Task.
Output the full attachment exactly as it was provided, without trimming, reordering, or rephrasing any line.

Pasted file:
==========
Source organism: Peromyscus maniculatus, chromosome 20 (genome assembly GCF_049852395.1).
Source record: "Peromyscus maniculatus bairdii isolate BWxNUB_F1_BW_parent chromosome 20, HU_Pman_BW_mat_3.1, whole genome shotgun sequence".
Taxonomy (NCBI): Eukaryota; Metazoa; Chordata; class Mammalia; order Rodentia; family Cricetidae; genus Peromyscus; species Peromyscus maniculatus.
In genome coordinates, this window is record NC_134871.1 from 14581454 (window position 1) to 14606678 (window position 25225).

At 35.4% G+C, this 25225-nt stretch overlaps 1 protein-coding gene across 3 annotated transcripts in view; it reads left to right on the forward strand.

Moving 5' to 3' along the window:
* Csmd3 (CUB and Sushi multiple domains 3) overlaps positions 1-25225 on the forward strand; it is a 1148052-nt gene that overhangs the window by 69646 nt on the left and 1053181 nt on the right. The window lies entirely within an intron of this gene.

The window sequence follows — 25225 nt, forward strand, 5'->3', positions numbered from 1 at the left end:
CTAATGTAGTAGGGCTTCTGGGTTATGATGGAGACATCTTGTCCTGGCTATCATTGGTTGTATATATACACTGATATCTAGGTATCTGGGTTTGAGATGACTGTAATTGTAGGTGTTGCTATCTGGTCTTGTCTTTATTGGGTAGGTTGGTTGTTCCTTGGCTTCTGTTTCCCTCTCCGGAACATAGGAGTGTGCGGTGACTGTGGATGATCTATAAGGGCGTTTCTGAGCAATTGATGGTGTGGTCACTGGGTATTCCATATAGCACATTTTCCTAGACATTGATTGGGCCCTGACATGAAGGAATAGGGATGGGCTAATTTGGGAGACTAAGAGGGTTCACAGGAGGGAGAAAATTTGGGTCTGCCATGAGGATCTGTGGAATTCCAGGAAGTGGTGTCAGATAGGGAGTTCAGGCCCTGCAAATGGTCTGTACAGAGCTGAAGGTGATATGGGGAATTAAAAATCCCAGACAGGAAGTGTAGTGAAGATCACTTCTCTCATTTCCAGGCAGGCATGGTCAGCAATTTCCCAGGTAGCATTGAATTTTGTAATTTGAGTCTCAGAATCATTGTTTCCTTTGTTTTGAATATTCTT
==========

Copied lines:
Source organism: Peromyscus maniculatus, chromosome 20 (genome assembly GCF_049852395.1).
Source record: "Peromyscus maniculatus bairdii isolate BWxNUB_F1_BW_parent chromosome 20, HU_Pman_BW_mat_3.1, whole genome shotgun sequence".
Taxonomy (NCBI): Eukaryota; Metazoa; Chordata; class Mammalia; order Rodentia; family Cricetidae; genus Peromyscus; species Peromyscus maniculatus.
In genome coordinates, this window is record NC_134871.1 from 14581454 (window position 1) to 14606678 (window position 25225).

At 35.4% G+C, this 25225-nt stretch overlaps 1 protein-coding gene across 3 annotated transcripts in view; it reads left to right on the forward strand.

Moving 5' to 3' along the window:
* Csmd3 (CUB and Sushi multiple domains 3) overlaps positions 1-25225 on the forward strand; it is a 1148052-nt gene that overhangs the window by 69646 nt on the left and 1053181 nt on the right. The window lies entirely within an intron of this gene.

The window sequence follows — 25225 nt, forward strand, 5'->3', positions numbered from 1 at the left end:
CTAATGTAGTAGGGCTTCTGGGTTATGATGGAGACATCTTGTCCTGGCTATCATTGGTTGTATATATACACTGATATCTAGGTATCTGGGTTTGAGATGACTGTAATTGTAGGTGTTGCTATCTGGTCTTGTCTTTATTGGGTAGGTTGGTTGTTCCTTGGCTTCTGTTTCCCTCTCCGGAACATAGGAGTGTGCGGTGACTGTGGATGATCTATAAGGGCGTTTCTGAGCAATTGATGGTGTGGTCACTGGGTATTCCATATAGCACATTTTCCTAGACATTGATTGGGCCCTGACATGAAGGAATAGGGATGGGCTAATTTGGGAGACTAAGAGGGTTCACAGGAGGGAGAAAATTTGGGTCTGCCATGAGGATCTGTGGAATTCCAGGAAGTGGTGTCAGATAGGGAGTTCAGGCCCTGCAAATGGTCTGTACAGAGCTGAAGGTGATATGGGGAATTAAAAATCCCAGACAGGAAGTGTAGTGAAGATCACTTCTCTCATTTCCAGGCAGGCATGGTCAGCAATTTCCCAGGTAGCATTGAATTTTGTAATTTGAGTCTCAGAATCATTGTTTCCTTTGTTTTGAATATTCTT